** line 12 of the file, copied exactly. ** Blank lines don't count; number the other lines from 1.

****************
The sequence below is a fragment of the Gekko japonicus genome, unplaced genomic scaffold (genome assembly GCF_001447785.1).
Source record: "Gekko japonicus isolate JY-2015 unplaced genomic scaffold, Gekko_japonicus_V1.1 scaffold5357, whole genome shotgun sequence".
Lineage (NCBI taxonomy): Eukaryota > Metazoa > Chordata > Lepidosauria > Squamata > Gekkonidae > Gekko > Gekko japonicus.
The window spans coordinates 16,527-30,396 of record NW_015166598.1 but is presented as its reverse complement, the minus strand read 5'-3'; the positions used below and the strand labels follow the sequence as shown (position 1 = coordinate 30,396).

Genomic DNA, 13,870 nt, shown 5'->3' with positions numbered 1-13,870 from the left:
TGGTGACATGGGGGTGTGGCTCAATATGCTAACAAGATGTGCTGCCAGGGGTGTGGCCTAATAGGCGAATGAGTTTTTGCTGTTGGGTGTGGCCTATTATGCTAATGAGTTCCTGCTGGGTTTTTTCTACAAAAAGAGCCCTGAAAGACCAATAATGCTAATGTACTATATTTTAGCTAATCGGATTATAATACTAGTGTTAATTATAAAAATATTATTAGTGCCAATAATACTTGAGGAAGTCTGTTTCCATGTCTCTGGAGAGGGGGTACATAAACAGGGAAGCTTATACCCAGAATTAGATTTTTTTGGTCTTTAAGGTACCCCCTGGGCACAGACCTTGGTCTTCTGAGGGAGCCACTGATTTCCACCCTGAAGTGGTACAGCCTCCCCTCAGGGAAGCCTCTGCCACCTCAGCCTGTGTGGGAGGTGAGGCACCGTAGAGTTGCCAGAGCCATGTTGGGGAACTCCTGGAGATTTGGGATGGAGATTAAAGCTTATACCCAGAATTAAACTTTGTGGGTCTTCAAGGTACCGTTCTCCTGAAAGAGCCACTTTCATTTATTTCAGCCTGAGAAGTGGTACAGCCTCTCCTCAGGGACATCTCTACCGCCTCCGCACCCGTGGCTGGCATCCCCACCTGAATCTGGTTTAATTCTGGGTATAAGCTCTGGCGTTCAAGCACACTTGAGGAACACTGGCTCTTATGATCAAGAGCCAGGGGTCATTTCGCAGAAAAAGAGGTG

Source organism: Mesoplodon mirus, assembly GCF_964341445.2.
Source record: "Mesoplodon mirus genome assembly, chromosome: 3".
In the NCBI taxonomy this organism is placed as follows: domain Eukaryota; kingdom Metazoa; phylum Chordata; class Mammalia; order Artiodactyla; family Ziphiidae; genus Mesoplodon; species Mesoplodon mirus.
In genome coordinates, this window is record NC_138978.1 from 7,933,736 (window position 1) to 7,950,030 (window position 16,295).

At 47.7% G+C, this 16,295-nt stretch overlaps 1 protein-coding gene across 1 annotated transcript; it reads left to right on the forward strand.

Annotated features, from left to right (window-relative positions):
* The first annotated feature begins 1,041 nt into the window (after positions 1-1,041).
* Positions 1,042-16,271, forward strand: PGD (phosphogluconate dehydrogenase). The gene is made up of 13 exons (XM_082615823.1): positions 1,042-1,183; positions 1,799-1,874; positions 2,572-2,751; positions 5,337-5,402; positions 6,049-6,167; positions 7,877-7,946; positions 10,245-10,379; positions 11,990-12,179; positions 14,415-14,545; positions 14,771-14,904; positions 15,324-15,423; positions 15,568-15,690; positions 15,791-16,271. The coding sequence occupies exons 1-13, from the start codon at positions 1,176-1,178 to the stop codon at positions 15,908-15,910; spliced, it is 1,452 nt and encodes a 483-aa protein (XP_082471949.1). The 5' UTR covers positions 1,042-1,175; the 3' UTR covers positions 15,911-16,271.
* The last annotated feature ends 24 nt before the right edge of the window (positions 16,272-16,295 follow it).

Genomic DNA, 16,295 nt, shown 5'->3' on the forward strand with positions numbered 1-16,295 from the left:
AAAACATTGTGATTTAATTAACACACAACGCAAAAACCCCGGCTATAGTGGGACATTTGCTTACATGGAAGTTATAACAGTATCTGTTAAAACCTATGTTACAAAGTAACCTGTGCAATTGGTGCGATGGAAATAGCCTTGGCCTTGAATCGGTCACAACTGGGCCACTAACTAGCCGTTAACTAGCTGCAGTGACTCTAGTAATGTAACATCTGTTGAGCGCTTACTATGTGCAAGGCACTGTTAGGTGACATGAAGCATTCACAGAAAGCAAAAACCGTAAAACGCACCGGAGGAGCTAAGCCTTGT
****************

Annotated features, from left to right (window-relative positions):